Local Elections in Ukraine: Blurring the Dividing Lines

Blog by Oleksii Sydorchuk addresses the first post-Euromaidan local elections in Ukraine.

On 25 October, Ukrainians voted in the first local elections since the events of the Euromaidan and the start of the conflict in the country’s Eastern region of Donbas. Aside from the new political realities on the ground which have changed dramatically since the previous elections in 2010, the recent voting was influenced by other important developments inside Ukraine. First, the local elections saw application of the new electoral law which preserved first-past-the-post system in the smaller constituencies (villages and towns) but introduced unusual proportional system for the larger constituencies (raions, oblasts, and cities). The proportional system was called ‘open list’ model by the authors of the new law but in fact it preserved tight control of party leaders over their candidates.

Second, the elections took place at the time of the ongoing process of decentralization. Although constitutional changes which will bring more formal competences to local councils and mayors are yet to be passed, the process of fiscal and monetary decentralization is already unfolding. Moreover, some local settlements have already used the legal possibility to unite into larger communities with more capabilities of addressing the issues of local significance. Nevertheless, the electoral campaign was still dominated by heavy political issues, as parties were promising to implement decisions which have nothing to do with local self-government, such as establishing contract army or increasing pensions.

Despite the final results of the elections are not published yet, one can derive at least two general conclusions from the available data. First, the 2015 elections fared significantly better than the previous ones held in 2010 in terms of political pluralism and fairness of electoral procedures, if not in terms of culture of candidates’ communication with voters and transparency of candidates’ financing. All significant players were allowed to participate in the elections, unlike in 2010 when the biggest opposition party “Batkivshchyna” was denied that right in several regions. Frequency of abuses of public offices by candidates was also considerably lower. Finally, in no major city or region, there were credible allegations of massive electoral fraud – again, unlike during the 2010 elections when the elections of Odesa and Kharkiv mayors (among others) were most likely falsified. Still, however, electoral agitation was marred by meaningless slogans and unrealistic commitments instead of clear programs of actions and performed mostly with the help of paid advertisement instead of political rallies or door-to-door meetings. Transparency of parties’ incomes and expenditures was also traditionally low to non-existent, as practically none of the candidates tried to publicly account for usage of their electoral funds.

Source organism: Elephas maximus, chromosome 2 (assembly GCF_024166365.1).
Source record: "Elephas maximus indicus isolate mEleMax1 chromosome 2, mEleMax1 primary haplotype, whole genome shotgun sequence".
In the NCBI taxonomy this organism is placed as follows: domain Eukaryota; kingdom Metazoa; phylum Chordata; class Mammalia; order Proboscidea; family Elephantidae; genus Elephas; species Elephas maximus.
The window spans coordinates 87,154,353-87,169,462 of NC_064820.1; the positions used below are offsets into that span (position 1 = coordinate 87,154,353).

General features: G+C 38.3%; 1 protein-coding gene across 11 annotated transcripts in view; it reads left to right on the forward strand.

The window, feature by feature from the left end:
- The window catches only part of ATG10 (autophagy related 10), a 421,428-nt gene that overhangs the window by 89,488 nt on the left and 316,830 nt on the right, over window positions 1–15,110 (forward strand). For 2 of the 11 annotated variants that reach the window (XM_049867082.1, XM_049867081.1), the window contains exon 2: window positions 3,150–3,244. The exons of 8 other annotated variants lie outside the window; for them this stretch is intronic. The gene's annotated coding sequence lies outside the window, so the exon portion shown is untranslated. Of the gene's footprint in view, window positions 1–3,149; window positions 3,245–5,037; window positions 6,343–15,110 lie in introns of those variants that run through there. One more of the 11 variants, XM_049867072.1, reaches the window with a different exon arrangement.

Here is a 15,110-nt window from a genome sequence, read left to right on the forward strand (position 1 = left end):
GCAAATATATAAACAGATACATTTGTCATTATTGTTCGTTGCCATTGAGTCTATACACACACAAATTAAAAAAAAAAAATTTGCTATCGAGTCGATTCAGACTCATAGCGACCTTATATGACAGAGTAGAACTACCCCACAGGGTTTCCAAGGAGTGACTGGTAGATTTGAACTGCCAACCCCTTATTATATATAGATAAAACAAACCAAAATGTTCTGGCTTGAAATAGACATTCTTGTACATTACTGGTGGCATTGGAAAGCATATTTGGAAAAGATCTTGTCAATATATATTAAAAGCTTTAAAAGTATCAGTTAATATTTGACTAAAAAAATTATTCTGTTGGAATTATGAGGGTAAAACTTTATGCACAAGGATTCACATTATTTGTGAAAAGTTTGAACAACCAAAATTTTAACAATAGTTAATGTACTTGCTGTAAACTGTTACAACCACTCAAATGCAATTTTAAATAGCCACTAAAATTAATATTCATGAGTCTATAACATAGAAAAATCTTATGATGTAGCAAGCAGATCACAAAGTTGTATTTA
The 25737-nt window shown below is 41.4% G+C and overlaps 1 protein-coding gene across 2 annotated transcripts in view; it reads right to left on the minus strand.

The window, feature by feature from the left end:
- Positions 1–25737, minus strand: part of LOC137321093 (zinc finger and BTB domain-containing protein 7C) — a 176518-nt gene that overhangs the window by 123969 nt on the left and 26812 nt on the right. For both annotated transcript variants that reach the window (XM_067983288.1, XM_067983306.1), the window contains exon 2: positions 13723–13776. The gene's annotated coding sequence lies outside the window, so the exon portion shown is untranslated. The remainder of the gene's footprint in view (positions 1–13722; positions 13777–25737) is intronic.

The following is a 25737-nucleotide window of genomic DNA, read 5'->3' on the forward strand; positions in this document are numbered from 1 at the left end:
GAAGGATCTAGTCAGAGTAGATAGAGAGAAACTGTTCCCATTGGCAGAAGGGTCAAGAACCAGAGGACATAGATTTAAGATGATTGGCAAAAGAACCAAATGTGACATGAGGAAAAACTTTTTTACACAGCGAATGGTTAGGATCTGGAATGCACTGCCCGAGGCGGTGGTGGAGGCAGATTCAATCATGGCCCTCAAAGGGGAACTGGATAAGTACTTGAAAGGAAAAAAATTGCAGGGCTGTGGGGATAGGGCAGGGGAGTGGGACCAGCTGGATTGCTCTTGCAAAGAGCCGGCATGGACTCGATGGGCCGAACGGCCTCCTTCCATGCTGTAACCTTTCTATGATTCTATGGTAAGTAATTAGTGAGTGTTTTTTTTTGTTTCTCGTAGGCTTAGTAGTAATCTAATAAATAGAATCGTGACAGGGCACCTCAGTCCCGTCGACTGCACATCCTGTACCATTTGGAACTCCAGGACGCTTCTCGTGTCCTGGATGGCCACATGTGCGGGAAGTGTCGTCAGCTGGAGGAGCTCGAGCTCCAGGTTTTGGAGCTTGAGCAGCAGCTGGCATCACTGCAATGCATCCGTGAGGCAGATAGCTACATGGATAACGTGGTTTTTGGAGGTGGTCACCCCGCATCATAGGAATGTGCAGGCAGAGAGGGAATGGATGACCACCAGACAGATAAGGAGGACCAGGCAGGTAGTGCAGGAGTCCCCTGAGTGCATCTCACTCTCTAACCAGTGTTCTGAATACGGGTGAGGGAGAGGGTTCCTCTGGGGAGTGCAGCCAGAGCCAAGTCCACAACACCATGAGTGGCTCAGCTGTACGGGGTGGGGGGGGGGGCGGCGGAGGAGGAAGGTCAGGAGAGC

Second, the elections will most likely produce extremely pluralistic political environment in most of the regions. Currently the biggest pro-presidential party “Solidarnist” gained only relative majority of votes in most of the regions and no majority at all in other regions which will force it to find allies among other parties in order to form coalitions in local councils. What could be more surprising is that the curiously titled Opposition Block which pretends to be the successor of the once-dominant Party of Regions was able to gain majority only in some of its traditional electoral strongholds, including Donetsk and Luhansk oblast. Elsewhere, it faced strong competition from its former companions which had formed alternative political forces. The latter included “Nash Krai”, which attempted to present itself as a party of mayors, and “Vidrodzhennia” – eclectic political project representing interests of both current Kharkiv mayor Hennadiy Kernes and former Dnipropetrovsk governor and businessman Ihor Kolomoiskyi. Some other relatively new parties have also succeeded in breaking out of their regional zones of comfort into new territories – including initially Western regions-oriented “Samopomich” party.

Such electoral results serve as another evidence of blurring of East-West political cleavage which once dominated Ukrainian politics. Public opinion on preferred vector of foreign policy is another case in point. While up until 2014 Ukrainian population was almost evenly divided between the proponents of integration with the EU and adherents of joining the Russian-led Eurasian Economic Union (then called the Customs Union), the situation radically changed during 2014. Now, supporters of the European vector prevail over those favoring closer ties with Russia in almost all regions of Ukraine, including Eastern and Southern ones. Both Ukraine and the EU should seize the moment and capitalize on these public sentiments by pursuing closer cooperation on promoting European-style reforms in Ukraine while the window of opportunities is still open.

#Ukraine #Euromaidan #blog #local elections

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